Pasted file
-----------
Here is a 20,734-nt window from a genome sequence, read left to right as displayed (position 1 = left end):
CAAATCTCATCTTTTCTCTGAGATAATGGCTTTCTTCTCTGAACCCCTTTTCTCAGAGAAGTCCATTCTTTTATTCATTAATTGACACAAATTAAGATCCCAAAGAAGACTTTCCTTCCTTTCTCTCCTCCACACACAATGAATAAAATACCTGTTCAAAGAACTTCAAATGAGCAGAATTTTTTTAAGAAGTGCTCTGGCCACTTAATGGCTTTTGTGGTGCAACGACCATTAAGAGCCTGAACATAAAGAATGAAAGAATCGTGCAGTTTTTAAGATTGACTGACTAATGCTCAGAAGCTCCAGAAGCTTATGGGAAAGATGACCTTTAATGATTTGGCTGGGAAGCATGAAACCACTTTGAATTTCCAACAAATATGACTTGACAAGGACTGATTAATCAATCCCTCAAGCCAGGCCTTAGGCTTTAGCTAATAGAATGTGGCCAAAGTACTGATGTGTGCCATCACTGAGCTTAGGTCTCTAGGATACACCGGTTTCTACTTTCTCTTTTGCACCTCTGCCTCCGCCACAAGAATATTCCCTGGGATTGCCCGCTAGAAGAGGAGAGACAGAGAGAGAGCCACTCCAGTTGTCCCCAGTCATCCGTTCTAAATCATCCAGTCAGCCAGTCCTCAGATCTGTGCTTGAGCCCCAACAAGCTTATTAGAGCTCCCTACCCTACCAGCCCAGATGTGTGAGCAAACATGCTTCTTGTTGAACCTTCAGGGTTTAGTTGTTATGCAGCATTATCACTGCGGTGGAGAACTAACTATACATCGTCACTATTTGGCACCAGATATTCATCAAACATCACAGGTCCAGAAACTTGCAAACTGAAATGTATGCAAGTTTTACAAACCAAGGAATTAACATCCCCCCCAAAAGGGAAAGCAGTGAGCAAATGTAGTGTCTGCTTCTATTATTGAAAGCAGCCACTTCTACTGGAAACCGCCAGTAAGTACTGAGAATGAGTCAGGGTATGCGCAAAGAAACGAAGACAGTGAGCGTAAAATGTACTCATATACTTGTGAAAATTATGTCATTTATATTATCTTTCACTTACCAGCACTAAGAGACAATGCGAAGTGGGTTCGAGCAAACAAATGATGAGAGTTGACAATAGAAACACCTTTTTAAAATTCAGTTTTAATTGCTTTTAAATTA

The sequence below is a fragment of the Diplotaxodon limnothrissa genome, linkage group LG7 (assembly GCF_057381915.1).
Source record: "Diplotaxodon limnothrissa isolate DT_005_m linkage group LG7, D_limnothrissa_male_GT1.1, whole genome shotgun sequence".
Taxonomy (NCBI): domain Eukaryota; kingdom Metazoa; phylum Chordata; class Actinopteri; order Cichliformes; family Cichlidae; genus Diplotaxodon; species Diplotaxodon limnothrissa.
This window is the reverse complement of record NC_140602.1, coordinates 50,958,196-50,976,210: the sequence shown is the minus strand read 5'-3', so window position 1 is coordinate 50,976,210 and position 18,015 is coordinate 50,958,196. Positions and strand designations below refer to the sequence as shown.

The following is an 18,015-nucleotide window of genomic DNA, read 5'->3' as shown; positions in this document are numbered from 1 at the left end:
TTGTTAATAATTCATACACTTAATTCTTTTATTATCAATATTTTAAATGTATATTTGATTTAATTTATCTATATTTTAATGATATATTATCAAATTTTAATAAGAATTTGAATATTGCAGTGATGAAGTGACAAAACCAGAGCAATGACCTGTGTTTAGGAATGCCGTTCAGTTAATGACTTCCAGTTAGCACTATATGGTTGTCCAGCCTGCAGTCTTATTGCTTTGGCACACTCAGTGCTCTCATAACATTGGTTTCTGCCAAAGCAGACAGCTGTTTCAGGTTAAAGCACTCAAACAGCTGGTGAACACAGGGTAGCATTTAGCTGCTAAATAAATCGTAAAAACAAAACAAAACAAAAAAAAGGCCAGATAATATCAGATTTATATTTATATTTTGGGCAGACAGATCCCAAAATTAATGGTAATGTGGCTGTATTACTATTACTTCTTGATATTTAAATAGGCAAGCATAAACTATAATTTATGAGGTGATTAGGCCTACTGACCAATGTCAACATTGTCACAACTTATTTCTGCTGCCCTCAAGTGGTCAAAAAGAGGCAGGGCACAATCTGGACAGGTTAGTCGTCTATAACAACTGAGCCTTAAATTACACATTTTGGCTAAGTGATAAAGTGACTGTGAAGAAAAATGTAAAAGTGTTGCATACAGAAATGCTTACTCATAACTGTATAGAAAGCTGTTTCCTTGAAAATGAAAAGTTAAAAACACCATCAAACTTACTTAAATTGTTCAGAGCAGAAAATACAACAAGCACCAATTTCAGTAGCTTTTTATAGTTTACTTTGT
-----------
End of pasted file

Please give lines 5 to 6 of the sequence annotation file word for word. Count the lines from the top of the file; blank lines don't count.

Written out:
Taxonomy (NCBI): domain Eukaryota; kingdom Metazoa; phylum Chordata; class Actinopteri; order Cichliformes; family Cichlidae; genus Diplotaxodon; species Diplotaxodon limnothrissa.
This window is the reverse complement of record NC_140602.1, coordinates 50,958,196-50,976,210: the sequence shown is the minus strand read 5'-3', so window position 1 is coordinate 50,976,210 and position 18,015 is coordinate 50,958,196. Positions and strand designations below refer to the sequence as shown.